5. It was found as a fact by the District Judge, and on appeal the Chief Court, that the plaintiffs' father, the late Sardar Gurbakhsh Singh, was recklessly extravagant, and that he did not know how to manage his affairs properly. That concurrent finding has an important bearing on the question of necessity, as the payment of a just debt by the male proprietor of lands to which the custom applies is a necessity for which he can validly as against the reversioners alienate ancestral lands. It was held in this connection by a Full Bench of the Chief Court of the Punjab, and as their Lordships consider correctly, in Devi Ditto v. Saudagar Singh (1900) P.R. 65 of 1900 that a 'just debt' means a debt which is actually due and is not immoral, illegal, or opposed to public policy, and has not been contracted as an act of reckless extravagance, or of wanton waste, or with the intention of destroying the interests of the reversioners.

6. The District Judge, and on appeal the Chief Court, dealt with the items composing the Rs. 18,000 as set out in detail in the sale-deed of the 26th August, 1892. It appears that the lands, or some of them, which were included in the sale-deed of the 26th August, 1892, had been previously mortgaged to Din Muhammed Beg and others by the plaintiffs' father on the 10th October, 1891, for Rs. 6,100 for a period of twenty years with liberty to those mortgagees to make improvements, the cost of which, with interest thereon, the motgagor undertook to pay at the time of redemption. The District Judge found that the Rs. 6,100, part of the item of Rs. 9,500, was a just antecedent debt, the payment of which was a necessity, and that it was not proved to his satisfaction that the balance of the first item, namely Rs. 3,400, was due from Gurbakhsh Singh to Din Muhammad and the other mortgagees or constituted a just debt for the payment of which to Din Muhammad Beg and those other mortgagees of 1891 there was a necessity within the meaning of the custom. With those findings of the District Judge the Chief Court on appeal concurred. Their Lordships consider that these concurrent findings should be accepted as conclusive so far as the sums of Rs. 6,100 and Rs. 3,400 are concerned.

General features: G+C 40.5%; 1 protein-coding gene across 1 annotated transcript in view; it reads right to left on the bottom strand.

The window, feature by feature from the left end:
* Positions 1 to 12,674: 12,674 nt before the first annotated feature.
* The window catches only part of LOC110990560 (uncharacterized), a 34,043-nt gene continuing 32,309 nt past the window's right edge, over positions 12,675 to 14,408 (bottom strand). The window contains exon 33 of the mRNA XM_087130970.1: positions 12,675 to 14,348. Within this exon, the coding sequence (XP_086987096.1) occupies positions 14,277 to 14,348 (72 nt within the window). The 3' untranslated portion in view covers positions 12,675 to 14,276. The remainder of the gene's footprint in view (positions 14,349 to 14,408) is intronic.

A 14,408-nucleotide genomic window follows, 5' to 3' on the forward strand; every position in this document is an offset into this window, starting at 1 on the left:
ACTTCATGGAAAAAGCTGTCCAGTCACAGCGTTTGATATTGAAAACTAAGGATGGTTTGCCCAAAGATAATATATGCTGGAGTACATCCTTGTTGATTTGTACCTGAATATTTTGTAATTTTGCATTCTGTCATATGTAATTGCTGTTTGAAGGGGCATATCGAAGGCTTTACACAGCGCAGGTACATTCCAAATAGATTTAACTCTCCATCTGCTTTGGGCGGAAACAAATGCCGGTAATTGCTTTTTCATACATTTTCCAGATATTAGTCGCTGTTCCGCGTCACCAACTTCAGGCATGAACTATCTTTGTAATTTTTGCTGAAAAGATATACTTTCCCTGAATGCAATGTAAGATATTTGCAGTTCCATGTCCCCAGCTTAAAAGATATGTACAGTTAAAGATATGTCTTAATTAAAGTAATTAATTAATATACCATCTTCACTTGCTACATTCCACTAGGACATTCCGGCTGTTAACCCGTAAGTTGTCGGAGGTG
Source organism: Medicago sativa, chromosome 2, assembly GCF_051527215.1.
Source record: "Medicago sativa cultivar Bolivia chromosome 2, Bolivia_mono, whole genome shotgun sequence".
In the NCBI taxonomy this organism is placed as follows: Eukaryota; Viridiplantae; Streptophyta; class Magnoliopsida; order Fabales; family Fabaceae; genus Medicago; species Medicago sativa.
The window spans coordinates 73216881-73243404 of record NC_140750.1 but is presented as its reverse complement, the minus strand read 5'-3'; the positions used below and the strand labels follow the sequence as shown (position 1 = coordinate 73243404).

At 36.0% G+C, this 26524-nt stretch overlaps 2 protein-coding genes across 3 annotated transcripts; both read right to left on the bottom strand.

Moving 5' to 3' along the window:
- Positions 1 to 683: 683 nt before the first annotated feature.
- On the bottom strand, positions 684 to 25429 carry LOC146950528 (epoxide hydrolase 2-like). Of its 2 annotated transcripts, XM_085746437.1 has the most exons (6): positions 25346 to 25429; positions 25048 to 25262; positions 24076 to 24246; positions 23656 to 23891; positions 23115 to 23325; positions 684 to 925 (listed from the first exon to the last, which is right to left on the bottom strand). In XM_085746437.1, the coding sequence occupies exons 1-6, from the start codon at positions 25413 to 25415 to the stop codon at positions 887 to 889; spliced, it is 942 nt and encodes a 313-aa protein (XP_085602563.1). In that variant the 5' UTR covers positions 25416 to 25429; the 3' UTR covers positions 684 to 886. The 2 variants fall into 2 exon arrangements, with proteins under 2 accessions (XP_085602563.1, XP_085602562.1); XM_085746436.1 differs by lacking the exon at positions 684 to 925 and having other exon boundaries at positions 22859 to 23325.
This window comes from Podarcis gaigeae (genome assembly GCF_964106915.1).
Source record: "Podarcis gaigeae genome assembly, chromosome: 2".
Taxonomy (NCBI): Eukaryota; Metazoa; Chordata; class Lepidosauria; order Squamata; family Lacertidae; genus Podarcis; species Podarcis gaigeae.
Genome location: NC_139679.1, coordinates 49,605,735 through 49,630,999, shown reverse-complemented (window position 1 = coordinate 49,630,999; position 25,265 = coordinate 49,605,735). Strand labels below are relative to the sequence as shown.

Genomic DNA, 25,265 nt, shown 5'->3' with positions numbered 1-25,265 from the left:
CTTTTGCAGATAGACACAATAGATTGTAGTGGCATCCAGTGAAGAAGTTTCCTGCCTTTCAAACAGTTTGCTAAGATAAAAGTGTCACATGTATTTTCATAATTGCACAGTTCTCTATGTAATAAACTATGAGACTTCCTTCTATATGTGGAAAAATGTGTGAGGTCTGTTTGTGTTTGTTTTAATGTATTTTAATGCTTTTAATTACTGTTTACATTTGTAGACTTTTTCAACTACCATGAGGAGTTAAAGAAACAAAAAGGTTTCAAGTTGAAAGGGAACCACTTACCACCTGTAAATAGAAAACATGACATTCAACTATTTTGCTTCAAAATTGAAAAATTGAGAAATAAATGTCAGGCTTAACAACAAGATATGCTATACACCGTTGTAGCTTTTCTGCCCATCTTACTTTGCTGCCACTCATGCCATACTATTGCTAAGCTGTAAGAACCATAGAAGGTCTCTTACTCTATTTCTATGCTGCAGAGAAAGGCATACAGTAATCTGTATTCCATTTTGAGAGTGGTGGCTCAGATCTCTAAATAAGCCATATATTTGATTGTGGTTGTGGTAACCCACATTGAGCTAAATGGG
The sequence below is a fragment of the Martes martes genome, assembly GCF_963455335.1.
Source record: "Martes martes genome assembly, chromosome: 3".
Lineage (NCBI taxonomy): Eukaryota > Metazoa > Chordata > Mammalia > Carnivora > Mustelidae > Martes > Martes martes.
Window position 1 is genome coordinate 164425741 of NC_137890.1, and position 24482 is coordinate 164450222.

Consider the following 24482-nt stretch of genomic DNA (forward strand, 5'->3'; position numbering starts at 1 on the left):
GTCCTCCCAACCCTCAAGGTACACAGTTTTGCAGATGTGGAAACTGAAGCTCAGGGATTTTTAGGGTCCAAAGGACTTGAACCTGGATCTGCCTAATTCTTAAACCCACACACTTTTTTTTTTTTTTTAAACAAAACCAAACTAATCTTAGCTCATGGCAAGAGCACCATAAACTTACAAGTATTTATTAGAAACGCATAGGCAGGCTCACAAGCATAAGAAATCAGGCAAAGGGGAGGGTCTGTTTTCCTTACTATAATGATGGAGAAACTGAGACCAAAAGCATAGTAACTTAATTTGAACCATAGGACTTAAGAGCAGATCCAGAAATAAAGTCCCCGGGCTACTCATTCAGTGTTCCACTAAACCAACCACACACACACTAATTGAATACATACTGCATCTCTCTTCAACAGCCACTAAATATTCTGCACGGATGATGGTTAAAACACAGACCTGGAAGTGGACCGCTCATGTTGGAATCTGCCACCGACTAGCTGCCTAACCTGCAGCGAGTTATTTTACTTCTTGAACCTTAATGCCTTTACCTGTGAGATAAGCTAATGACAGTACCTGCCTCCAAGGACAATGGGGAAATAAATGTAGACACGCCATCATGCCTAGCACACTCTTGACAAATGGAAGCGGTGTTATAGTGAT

7. As to the second item, Rs. 4,650 of the detail of the consideration, the District Judge, although he was not satisfied that there had been any necessity for the borrowing by Gurbakhsh Singh of some of the amounts which are included in that item and as to others assumed from the recitals in some of the bonds which were produced by the defendant and without further proof that there had been necessity, allowed the whole item of Rs. 4,650 as a charge which the plaintiff should pay to the defendant. The Chief Court on a careful consideration of the evidence disallowed the whole of the item, Rs. 4,650.

8. The Judges of the Chief Court considered that the District Judge had not rightly, appreciated the rule as to the onus of proof, and they were unable to find that any necessity had been established for the incurring by Gurbakhsh Singh of any of the debts which composed the item of Rs. 4,650. From that conclusion of the Chief Court their Lordships see no reason to dissent.

9. The District Judge disallowed Rs. 1,000 of the item of Rs. 3,350 of the detailed consideration, and the whole of the' item of Rs. 500, finding that the Rs. 1,000 and' the Rs. 500 were debts which Gurbakhsh Singh had incurred-as acts of reckless extravagance. The Chief Court found that the District Judge had rightly disallowed the Rs. 1,000 and-the Rs. 500, and pointing out that no mention of the Rs. 3,350 account was made in a consolidating bond which Gurbakhsh Singh executed on 13th February, 1891, found that no necessity had been proved for any portion of the item, Rs. 3,350. With that conclusion of the Chief Court their Lordships agree.

10. The result is that their Lordships will humbly advise His Majesty that the appeal should be dismissed and the decree of the Chief Court be affirmed. The appellant must pay the costs of this appeal.